Republican lawmakers at the rally spoke of more incremental legislation to chip away at abortion rights. House Majority Leader Eric Cantor of Virginia told the crowd he would rush to the House floor next week a "No Taxpayer Funds for Abortion Act" -- even though the bill hasn't been fully vetted by committees.
But long before they make abortion illegal, Republicans will make themselves irrelevant, by choosing abortion bills over jobs bills and by validating Democratic claims of a GOP "war on women." (Not one woman among the House Judiciary Committee Republicans made abortion legislation the year's first order of business.)
Those on the stage at the March for Life were partly protected from cold reality: Three heaters were trained on the speakers. The guy circling in the anti-abortion truck, with its photos of bloody fetuses and its "Prepare to Meet thy God" message, was also protected. The shivering masses, under banners announcing their origins ("Mercer County Right to Life," "St. Jude Regional Catholic School") were not so lucky.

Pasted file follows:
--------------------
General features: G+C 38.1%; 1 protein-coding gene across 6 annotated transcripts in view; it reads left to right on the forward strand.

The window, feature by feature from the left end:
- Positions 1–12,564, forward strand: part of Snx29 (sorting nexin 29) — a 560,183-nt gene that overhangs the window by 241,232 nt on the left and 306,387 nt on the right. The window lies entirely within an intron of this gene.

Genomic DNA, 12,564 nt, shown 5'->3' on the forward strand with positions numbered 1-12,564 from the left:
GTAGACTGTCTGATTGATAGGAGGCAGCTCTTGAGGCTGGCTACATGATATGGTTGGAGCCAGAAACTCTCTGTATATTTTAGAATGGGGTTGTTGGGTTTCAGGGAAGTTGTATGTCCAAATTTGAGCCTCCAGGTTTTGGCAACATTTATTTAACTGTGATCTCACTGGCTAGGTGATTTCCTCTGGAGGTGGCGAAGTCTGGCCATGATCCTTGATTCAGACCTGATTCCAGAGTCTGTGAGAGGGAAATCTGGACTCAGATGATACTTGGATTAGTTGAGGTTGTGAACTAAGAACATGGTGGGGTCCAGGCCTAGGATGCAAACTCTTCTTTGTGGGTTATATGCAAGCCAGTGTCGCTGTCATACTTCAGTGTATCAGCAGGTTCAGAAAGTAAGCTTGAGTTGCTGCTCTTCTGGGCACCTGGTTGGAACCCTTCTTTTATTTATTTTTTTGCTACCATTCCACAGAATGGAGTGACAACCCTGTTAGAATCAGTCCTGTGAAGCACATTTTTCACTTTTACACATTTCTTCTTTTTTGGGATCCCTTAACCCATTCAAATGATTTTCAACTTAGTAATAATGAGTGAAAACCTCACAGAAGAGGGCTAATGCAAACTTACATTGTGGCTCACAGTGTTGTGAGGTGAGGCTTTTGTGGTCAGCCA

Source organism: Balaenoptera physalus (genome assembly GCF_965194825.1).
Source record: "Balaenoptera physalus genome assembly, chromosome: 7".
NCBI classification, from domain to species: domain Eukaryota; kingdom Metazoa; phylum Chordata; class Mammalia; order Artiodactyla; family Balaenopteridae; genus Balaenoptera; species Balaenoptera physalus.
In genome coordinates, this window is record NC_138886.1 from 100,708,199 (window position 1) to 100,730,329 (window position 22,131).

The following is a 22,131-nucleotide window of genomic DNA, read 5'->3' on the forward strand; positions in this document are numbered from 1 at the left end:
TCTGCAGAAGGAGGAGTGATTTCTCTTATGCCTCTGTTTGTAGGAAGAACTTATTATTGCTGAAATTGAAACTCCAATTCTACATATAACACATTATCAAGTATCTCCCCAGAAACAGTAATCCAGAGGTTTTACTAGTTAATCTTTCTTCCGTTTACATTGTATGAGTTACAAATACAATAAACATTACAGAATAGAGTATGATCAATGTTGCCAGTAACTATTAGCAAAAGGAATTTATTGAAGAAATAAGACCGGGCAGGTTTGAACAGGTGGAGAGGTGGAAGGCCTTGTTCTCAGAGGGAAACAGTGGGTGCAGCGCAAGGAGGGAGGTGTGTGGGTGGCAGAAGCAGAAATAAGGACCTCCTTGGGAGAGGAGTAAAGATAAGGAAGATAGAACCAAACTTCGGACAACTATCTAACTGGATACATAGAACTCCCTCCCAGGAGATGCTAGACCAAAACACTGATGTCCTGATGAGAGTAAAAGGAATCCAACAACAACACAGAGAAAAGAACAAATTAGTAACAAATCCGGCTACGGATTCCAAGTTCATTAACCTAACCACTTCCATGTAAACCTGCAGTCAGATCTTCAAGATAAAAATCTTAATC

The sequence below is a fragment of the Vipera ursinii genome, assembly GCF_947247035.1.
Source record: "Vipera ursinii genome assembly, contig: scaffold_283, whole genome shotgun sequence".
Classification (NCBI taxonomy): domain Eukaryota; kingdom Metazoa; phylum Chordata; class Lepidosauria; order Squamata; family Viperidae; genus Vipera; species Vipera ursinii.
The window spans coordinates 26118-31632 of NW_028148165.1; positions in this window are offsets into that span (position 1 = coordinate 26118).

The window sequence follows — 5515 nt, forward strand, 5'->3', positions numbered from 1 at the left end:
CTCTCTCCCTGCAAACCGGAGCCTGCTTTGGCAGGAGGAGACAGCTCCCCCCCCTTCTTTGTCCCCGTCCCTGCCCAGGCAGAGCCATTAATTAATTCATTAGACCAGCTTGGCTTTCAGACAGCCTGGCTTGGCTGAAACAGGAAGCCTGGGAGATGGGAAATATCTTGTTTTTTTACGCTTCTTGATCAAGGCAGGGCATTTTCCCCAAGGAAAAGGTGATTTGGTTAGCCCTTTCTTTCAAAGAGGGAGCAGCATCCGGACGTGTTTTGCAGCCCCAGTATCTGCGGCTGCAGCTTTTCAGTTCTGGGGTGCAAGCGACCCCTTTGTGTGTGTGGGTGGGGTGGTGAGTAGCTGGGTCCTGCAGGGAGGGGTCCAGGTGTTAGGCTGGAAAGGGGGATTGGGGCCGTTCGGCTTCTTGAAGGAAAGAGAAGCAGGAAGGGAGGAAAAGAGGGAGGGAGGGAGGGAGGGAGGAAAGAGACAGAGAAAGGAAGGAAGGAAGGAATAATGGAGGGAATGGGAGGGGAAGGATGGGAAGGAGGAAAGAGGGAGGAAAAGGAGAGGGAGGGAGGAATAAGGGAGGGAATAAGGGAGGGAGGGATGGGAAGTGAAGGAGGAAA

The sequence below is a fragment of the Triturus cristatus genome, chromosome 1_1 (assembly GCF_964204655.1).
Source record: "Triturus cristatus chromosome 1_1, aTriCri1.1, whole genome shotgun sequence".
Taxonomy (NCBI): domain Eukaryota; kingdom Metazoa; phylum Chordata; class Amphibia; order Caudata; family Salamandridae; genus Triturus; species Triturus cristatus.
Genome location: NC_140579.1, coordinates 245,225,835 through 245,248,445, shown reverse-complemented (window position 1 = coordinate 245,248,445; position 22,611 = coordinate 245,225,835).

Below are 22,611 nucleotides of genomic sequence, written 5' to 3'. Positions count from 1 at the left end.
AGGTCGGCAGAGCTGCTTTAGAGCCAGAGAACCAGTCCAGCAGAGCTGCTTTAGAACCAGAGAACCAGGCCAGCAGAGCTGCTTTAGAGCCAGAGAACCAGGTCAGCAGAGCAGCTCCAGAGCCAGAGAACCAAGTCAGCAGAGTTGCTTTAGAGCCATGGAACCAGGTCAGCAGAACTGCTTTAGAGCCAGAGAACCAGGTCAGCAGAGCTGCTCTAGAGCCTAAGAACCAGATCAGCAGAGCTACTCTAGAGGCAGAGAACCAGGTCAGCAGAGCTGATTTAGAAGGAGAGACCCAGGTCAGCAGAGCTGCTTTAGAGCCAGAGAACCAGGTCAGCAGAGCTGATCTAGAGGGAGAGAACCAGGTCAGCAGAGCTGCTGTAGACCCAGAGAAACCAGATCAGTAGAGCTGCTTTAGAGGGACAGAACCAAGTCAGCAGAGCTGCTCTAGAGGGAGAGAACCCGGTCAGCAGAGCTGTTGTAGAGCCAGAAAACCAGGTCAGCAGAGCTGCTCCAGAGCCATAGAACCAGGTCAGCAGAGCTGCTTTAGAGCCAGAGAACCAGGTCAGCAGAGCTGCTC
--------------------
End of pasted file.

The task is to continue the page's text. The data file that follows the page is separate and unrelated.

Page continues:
Looking out over what he generously called "this enormous crowd," March for Life Chairman Patrick Kelly thanked those who "braved frigid temperatures." For this, they got to hear him recite his organization's many achievements ("We have a new logo and new offices!") and praise their dedication: "We may be freezing, but we are freezing for the best cause in the world."
Matt Maher, a Christian musician who opened the proceedings, had sacrificed his tonality for the cause. "We're all really cold and my guitar is really out of tune," he told the audience.
Organizers were concerned about the diminished crowd's well-being. Jeanne Monahan, president of the March for Life, announced the availability of two "warming tents" for cold-related emergencies. Kelly repeated the offer of first aid, "if the cold is starting to get to you."